Managing Stress During a Pandemic
Telecommuting is not a new practice, but many are teleworking full-time for the first time. Our daily routines are being upended, causing added stress and anxiety. While many Americans enter their fifth, sixth or seventh week of stay-at-home orders, everyone is feeling the strain of having to adjust to this new, uncertain reality in a way that goes beyond job stress, and could use a friendly reminder that April is Stress Awareness Month.
In a recent interview with Harvard Business Review, grief expert David Kessler explained that we are all grieving collectively. “We’re feeling a number of different griefs…the loss of normalcy; the fear of economic toll; the loss of connection,” said Kessler. “We are not used to this kind of collective grief in the air.”
We are navigating uncharted waters with this virus, making it important to find new ways to work and interact while also taking care of our mental health and well-being. Here’s what employers and employees can do to combat stress:
- Communicate, communicate, communicate: Providing open and consistent communication with employees via video chat, texts, phone calls and emails can combat loneliness and overall workplace anxiety. Employees likely have questions they are unsure about asking, so try to communicate with employees as often as possible about the company, clients, long-term goals, etc. Make sure your employees know who to contact when they have questions about benefits, time-off policies, working from home, or other assistance programs.
- Encourage “normal” routines for working from home: Employees are not going to be able to separate their personal lives from their work, increasing the likelihood of burnout. While you should encourage employees to stick to a “normal” routine, that may not be possible for everyone. Employers need to be more flexible with work hours and ensure you and your employees respect when others are on and off the clock.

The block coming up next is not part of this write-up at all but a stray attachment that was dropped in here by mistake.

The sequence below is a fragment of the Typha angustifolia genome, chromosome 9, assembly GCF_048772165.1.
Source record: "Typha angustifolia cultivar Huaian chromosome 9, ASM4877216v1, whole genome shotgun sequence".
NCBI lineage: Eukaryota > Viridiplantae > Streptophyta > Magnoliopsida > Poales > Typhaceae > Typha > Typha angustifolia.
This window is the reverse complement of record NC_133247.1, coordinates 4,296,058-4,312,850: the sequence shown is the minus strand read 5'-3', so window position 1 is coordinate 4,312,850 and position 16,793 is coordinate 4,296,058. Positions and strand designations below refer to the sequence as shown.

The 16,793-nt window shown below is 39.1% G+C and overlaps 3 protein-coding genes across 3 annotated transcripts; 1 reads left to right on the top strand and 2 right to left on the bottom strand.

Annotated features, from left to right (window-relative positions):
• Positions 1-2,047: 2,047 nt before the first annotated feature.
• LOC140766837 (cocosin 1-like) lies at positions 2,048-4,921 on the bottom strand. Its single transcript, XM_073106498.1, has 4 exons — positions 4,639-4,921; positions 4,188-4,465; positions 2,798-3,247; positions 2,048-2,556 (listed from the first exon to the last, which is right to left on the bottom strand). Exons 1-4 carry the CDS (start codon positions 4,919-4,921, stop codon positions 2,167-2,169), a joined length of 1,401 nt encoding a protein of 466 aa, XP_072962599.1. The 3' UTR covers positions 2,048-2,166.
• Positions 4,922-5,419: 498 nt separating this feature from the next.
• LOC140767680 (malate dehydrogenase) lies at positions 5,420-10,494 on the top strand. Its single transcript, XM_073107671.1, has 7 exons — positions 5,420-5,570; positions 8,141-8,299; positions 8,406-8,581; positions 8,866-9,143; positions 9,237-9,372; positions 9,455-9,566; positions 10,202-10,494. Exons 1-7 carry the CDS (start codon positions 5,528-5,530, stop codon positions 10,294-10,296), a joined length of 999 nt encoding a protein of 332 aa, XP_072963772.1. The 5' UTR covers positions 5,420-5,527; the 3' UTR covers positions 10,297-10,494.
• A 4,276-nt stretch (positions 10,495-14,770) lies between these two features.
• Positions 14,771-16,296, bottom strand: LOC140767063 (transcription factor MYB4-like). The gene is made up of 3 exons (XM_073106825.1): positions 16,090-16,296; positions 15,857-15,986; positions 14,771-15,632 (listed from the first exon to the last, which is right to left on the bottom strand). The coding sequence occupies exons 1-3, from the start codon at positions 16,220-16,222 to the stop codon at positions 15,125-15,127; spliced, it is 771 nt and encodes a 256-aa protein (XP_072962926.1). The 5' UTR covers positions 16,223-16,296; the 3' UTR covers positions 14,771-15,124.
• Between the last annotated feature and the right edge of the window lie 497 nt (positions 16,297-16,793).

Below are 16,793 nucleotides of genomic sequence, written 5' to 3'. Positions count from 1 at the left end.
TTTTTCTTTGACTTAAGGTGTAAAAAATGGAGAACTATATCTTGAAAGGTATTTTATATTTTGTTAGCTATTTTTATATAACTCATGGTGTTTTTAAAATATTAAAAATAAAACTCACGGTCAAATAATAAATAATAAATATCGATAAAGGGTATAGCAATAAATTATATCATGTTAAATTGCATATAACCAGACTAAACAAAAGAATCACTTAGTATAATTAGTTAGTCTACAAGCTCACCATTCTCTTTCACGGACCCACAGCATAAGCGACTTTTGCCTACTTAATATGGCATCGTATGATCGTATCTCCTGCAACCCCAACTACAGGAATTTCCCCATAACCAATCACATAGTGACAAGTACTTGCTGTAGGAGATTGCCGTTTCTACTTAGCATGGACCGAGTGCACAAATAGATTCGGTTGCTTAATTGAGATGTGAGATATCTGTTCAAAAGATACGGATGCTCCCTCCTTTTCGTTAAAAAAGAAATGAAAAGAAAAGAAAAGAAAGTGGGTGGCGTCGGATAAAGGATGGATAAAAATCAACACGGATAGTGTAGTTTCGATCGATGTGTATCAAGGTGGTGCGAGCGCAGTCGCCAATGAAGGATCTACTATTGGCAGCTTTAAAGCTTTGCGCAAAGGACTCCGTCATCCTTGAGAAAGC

- Make sure your team is equipped: It may be challenging for employees to replicate the same focus in a completely different atmosphere. Be sure to check in with your team every few weeks to make sure they have everything they need (and ask if there is something that could make their workspace better).
- Keeping the team spirit alive: By now, we have all attended an awkward virtual happy hour, so mix it up a bit. To keep employees engaged and emotionally healthy, schedule video conferences 1 – 2 times a week, even if it is only for 30 minutes, to get some much-needed face time with your team. While these meetings can/should in part be productive, set aside time to retain or rebuild team culture by introducing work-appropriate games or exercises.
- Celebrate good news and share humor: With everything going on, it can be easy for employees to experience loneliness, stress and anxiety, and small gestures can go a long way to combat them. When there’s good news to share, even if it is small, celebrate it with the group. (Jess finally got her wireless printer set up correctly, YAY!) If something makes you laugh (and is workplace appropriate), share it with the group – trust me, we could all use a laugh.